“It’s always elusive to try and describe why something sounds good,” says Elvis Costello, a man who has written a few nice tunes in his career. “But this album is such a beautiful, delicate surprise. It references a lot of music I would have never anticipated. Someone wrote that the song ‘Rabbit Fur Coat’ was a little like Bobbie Gentry’s ‘Ode to Billie Joe,’ and I think that’s an apt comparison. These songs seem old-timey in a unique way. They’re very affecting.”
Both physically and metaphorically, Jenny Lewis is the little red-haired girl Charlie Brown was always in love with. And that’s an advantageous position, because the world of indie rock seems to be composed of 100,000 Charlie Browns. If you haven’t been suspected of dating Jenny Lewis, then you probably haven’t made any good records. Or at least you haven’t made them in the state of Nebraska—home of Saddle Creek Records, the Omaha-based label of Bright Eyes’ Conor Oberst, which released Rilo Kiley’s second album, The Execution of All Things.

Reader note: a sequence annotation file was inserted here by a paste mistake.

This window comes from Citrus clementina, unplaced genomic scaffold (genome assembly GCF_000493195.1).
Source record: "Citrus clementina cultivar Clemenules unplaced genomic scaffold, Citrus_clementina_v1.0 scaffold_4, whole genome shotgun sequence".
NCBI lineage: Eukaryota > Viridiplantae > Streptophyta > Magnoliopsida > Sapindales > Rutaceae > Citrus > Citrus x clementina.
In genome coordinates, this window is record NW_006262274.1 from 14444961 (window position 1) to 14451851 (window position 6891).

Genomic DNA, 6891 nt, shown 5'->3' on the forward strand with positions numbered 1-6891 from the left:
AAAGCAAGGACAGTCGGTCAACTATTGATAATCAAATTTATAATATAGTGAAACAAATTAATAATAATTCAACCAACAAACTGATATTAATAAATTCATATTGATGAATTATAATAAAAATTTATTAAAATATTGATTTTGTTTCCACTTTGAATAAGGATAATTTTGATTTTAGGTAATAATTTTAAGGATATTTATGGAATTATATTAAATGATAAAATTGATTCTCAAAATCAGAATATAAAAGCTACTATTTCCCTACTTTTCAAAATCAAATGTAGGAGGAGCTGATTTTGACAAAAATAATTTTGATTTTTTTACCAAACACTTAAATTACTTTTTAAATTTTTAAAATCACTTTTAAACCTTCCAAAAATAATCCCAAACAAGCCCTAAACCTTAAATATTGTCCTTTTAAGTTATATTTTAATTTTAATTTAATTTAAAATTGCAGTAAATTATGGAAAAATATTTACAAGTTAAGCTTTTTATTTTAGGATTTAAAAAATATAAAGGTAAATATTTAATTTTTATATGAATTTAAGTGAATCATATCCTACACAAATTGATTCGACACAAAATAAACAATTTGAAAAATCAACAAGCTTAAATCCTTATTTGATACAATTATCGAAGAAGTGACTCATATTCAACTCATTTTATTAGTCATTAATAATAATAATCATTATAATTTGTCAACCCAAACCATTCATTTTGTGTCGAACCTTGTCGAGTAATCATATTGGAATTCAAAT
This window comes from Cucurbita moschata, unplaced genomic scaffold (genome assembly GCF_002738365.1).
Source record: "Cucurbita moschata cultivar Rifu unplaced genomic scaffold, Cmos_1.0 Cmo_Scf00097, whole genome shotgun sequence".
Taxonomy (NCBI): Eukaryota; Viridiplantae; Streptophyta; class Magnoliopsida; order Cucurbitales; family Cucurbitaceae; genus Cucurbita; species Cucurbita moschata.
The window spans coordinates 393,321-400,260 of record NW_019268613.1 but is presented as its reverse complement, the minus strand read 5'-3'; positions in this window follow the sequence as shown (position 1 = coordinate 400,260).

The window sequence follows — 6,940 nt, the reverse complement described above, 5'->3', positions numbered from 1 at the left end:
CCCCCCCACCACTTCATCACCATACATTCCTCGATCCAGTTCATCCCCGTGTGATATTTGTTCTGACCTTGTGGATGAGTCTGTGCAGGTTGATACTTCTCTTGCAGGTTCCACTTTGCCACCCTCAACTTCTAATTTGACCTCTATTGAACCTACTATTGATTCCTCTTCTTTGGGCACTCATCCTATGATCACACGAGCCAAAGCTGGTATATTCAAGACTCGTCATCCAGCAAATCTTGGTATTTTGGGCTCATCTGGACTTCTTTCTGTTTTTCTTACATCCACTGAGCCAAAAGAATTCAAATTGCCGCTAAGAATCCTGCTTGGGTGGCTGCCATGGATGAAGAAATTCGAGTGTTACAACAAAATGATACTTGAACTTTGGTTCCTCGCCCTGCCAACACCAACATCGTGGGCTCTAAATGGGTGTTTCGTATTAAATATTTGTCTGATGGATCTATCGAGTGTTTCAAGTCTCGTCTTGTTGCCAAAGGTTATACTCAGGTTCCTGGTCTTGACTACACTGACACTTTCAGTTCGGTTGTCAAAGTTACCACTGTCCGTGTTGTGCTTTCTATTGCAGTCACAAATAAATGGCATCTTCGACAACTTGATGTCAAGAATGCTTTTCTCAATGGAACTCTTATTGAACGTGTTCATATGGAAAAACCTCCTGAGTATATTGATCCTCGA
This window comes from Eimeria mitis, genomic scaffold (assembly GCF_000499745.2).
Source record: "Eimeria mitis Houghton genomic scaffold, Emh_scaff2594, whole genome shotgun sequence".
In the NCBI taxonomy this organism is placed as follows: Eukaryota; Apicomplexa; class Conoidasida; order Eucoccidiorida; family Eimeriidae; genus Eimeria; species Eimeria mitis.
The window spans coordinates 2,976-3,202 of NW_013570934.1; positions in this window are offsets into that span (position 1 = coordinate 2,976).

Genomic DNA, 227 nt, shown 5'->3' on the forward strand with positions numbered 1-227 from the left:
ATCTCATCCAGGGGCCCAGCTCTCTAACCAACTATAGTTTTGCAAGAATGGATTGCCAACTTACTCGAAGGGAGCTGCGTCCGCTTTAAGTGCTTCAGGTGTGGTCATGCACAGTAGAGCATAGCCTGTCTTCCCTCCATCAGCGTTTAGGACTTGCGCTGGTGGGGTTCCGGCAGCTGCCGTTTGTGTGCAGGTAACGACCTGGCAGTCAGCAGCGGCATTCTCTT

Currently, Lewis is involved with Johnathan Rice, the wide-eyed 23-year-old who recently released the Nick Drake–ish Trouble Is Real. She used to date fellow Kiley founder Blake Sennett (that ended three years ago). There were strong rumors, which she will not confirm or deny, that she had a relationship with Oberst (he declined comment). Internet chatter insists that Death Cab for Cutie’s Ben Gibbard wrote the song “Such Great Heights” about her, but this is untrue.
“Jenny and I have a Luke-and-Leia relationship,” says Gibbard, who is bandmates with Lewis in the highly successful side project the Postal Service. “I know that sounds cliché, but we really are more like siblings. All those romantic insinuations—about her and Conor, or her and anybody—those are all just guesses. How can anyone really tell if someone is sweet on somebody else? Jenny went to one movie premiere with Jake Gyllenhaal, but I think that was just because their parents know each other. I suppose if some specific rumor keeps coming up over and over and over again, maybe there’s a little truth in it. But if someone gets drunk and messes around with somebody at a bar—well, that happens to everybody. And I’m not saying that’s what happened between her and Conor; I’m just saying it happens to lots of people.”